back and / desire that she shall come back (= / desire that she come back), we find «) that shall is distinctiy weaker in the second sentence than it is in the first, and p) that it is not modal in the first sentence, whereas it may be understood as a subjunctive auxiliary in the second. Compare Ch. I, 40 of my Gram. of Lat e Mod. Eng. The weakened meaning of shall in subordinate statements may also be responsible for the fact that we often find it replaced by other auxiliary verbs, frequently for no apparent reason. See 21.
16. d) In Literary English the subjunctive is frequent in clauses
which express what is the subject of a h o p e or w i s h, especially after such phrases as God (or Heaven) grant or send, in which the verb is also in the subjunctive. Compare § 7, a.
God grant that some, less noble and less loyal, | Nearer In bloody thoughts, but not in blood, l Deserve not worse than wretched Clarence did! Shak, Rich. III, II, 1, 93.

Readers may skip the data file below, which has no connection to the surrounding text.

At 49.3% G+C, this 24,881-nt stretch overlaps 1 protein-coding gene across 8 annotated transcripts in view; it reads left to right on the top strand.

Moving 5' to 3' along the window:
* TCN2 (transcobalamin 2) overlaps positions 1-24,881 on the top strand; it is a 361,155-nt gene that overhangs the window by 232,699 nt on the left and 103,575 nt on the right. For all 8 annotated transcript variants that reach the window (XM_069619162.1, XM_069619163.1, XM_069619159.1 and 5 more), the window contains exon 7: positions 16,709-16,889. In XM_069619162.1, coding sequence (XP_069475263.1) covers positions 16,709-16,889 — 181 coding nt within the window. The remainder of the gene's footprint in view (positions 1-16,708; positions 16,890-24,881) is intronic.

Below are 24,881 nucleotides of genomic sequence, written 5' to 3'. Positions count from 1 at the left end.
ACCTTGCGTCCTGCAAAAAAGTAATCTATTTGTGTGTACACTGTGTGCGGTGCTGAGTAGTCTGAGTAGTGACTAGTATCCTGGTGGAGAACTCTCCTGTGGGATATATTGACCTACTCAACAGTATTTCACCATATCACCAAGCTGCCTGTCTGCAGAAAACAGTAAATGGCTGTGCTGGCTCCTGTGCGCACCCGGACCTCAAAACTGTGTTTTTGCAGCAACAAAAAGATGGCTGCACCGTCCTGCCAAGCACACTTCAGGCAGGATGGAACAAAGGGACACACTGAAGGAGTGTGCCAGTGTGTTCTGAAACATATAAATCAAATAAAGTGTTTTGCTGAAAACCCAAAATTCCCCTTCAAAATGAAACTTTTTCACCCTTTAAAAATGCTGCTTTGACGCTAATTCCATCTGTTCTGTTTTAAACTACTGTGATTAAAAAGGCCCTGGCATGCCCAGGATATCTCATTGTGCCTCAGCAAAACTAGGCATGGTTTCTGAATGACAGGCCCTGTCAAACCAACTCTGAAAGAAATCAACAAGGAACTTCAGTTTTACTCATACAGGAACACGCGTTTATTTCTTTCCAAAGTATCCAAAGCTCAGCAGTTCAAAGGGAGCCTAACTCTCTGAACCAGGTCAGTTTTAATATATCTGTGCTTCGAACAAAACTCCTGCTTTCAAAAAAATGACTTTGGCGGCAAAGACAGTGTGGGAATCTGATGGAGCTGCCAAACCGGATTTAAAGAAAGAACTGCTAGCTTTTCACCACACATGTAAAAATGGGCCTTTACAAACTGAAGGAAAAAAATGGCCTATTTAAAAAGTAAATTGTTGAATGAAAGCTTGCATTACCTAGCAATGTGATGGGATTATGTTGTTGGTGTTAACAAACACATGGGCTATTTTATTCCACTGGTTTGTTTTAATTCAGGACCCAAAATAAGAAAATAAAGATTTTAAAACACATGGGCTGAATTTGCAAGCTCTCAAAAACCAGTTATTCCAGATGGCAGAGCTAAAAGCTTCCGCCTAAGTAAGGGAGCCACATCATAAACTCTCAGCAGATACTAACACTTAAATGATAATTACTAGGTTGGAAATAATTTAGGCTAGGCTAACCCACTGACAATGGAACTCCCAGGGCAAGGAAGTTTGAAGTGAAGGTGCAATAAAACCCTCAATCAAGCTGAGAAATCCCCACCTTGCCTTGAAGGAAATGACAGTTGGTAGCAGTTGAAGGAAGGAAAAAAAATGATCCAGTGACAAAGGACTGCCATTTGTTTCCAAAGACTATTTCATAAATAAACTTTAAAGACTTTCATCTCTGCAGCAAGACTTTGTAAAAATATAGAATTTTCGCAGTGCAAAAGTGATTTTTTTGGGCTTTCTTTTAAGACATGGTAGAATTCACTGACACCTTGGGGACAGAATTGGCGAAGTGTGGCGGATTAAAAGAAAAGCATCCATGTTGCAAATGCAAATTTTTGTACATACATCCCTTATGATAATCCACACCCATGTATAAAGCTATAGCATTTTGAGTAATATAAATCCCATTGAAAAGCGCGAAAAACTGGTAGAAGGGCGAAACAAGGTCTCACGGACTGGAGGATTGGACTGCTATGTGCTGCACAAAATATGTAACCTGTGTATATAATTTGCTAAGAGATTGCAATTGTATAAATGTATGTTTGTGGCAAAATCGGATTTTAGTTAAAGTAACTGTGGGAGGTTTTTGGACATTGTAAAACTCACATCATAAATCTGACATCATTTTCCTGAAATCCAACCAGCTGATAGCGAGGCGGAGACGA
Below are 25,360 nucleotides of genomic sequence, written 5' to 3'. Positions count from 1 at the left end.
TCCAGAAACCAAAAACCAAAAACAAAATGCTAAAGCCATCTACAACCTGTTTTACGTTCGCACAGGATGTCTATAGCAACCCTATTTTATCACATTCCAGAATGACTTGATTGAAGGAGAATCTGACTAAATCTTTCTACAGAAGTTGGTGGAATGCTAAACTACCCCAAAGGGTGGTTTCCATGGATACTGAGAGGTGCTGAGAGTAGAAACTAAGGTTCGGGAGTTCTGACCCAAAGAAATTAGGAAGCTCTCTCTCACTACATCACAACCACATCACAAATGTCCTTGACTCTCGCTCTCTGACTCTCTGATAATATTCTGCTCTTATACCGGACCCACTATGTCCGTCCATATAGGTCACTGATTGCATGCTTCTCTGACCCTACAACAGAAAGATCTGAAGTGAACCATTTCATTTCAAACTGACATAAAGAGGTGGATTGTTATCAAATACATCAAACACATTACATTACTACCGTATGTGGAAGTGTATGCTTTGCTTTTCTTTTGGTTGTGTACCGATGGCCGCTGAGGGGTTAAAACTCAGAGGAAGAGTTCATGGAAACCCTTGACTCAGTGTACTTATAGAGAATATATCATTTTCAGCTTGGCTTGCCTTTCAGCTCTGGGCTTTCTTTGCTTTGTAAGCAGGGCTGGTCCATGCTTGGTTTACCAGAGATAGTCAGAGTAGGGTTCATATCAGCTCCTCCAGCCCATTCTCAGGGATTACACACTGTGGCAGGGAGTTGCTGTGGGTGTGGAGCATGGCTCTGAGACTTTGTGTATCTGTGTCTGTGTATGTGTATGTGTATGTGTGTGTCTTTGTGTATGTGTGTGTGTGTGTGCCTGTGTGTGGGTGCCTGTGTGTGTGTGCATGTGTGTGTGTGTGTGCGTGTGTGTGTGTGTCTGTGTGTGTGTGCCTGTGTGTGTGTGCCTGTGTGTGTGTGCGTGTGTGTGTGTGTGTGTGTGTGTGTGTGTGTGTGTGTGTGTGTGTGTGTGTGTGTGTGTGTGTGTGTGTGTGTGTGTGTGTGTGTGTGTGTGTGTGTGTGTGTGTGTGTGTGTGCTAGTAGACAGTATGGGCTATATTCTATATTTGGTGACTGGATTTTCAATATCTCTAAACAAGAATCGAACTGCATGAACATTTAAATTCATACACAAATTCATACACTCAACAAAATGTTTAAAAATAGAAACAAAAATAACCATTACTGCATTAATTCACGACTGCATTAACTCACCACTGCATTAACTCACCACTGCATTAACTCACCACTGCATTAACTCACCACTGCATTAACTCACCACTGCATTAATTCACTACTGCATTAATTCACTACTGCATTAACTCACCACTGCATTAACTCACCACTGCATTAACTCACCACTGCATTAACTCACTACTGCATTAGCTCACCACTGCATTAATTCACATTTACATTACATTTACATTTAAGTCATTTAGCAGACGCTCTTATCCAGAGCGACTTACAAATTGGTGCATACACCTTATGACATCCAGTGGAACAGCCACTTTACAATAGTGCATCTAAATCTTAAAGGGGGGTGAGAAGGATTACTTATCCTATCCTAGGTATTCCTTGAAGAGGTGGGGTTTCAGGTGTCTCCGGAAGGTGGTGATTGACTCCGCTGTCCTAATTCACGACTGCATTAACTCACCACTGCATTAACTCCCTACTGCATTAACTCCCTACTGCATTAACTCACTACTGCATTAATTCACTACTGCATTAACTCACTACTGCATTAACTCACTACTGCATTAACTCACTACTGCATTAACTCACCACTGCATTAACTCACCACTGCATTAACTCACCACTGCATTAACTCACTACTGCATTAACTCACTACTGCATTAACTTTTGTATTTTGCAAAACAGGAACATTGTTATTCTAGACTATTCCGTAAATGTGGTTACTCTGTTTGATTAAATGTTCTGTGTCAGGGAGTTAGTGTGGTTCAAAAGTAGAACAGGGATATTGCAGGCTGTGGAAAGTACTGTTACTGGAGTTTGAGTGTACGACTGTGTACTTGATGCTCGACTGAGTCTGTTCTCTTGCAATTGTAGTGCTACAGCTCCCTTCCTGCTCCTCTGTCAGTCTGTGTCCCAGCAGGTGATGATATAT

Heaven send we be all alive this time to-morrow! Sher., Riv., IV, 1, (257).
God send I see the Lord High Admiral when I come home! Kingsley W e s t w. H o! Ch. I, 66.
God grant you become a braver man than he! ib, Ch. I, 76. b) There is no clear evidence that the preterite subjunctive takes the place of the present subjunctive in narrating past events, preterite forms giving the impression of being intended as conditionals, in other words they suggest idle wishes See 18. Thus the preterite forms in the following quotations are, most probably, to be apprehended as conditionals.
I thought upon Antonio when he told me, I And wished in silence that it were not his. Shak., Merch. of Ven, II, 7, 32. It was one of those glad times when we form, or ought to form, the wish that every one on earth were able to be happy. Dick, Chuz, Ch. XLVIII, 3696.
I expressed to Wordsworth a wish that his poems were printed in the order of their compositlon. A c a d e m y.
17. Obs. I. A common substitute for this inflectional subjunctive
is periphrasis with may, in narrating past events might. i. I wish the French levity of this young man may agree with
yOur father's Spanish gravity. Wycherley, The Gent.
Danc. Mast., I, 1, (139.)